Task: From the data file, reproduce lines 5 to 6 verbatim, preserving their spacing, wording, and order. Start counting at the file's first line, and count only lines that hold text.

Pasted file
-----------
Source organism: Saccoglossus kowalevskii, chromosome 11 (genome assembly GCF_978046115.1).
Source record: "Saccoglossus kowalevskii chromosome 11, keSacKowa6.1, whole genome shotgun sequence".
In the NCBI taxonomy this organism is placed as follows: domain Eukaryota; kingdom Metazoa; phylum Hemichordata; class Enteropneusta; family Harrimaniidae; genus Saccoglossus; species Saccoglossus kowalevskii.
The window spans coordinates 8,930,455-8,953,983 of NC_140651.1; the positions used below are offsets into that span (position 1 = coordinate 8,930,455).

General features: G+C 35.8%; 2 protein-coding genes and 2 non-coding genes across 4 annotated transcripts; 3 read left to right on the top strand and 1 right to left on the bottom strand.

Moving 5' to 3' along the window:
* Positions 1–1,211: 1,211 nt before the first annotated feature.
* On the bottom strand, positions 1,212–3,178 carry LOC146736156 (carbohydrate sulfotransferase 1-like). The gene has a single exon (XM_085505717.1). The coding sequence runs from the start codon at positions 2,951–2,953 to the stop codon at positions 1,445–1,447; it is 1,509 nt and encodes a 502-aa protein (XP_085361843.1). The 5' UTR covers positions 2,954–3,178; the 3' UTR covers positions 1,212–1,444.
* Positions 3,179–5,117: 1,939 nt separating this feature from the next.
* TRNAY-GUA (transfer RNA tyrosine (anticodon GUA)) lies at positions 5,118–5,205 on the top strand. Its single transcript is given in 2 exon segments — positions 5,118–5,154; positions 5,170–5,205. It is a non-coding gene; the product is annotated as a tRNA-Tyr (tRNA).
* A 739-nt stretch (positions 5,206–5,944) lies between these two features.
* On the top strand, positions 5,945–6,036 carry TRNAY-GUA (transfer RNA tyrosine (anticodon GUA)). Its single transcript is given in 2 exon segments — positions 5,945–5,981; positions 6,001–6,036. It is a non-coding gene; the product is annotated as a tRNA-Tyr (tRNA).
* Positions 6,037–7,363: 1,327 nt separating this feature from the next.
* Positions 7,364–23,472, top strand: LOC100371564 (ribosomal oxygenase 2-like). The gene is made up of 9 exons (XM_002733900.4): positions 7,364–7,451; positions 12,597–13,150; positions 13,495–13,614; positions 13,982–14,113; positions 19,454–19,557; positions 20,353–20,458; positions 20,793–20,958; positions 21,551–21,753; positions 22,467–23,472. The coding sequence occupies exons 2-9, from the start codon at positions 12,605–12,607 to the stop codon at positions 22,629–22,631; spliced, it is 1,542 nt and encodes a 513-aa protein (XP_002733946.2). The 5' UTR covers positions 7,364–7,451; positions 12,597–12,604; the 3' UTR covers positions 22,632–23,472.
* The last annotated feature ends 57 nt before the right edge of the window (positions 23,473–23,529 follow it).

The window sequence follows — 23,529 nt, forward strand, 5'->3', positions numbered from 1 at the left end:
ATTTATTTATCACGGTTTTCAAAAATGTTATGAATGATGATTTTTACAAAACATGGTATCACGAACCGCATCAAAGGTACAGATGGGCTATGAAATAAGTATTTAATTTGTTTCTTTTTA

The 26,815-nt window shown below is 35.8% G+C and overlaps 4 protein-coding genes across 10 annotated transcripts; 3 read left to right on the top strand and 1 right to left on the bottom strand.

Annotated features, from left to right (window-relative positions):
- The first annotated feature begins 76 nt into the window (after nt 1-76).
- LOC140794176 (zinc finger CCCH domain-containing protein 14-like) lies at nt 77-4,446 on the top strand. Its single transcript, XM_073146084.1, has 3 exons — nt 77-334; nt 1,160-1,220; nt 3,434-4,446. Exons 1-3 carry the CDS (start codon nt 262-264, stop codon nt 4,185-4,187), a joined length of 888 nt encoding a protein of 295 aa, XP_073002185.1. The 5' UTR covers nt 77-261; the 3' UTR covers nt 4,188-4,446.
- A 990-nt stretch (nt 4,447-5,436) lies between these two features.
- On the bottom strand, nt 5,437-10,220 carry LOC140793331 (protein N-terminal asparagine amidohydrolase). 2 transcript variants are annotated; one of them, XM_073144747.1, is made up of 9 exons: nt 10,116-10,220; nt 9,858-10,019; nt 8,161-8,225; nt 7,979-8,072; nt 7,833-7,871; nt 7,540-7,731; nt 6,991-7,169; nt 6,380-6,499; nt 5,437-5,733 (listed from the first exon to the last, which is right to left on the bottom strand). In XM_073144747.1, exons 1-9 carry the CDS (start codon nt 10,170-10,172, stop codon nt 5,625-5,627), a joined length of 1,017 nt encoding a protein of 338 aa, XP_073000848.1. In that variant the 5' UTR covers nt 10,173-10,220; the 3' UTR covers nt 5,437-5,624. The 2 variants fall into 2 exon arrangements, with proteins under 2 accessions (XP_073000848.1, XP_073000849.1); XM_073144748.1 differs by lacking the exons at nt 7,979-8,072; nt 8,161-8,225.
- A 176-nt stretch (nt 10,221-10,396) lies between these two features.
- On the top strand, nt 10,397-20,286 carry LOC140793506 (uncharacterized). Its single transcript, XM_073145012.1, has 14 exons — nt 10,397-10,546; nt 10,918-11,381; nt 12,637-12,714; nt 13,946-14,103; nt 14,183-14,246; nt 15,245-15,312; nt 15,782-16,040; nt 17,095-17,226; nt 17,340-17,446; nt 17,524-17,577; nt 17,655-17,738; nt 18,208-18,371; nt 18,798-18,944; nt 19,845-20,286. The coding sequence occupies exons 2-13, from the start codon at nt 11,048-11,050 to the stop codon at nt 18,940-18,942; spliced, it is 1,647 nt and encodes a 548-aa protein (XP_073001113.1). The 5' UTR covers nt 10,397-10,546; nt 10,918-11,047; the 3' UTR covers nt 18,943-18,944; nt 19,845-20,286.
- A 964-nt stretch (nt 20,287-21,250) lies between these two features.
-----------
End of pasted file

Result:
General features: G+C 35.8%; 2 protein-coding genes and 2 non-coding genes across 4 annotated transcripts; 3 read left to right on the top strand and 1 right to left on the bottom strand.

Moving 5' to 3' along the window: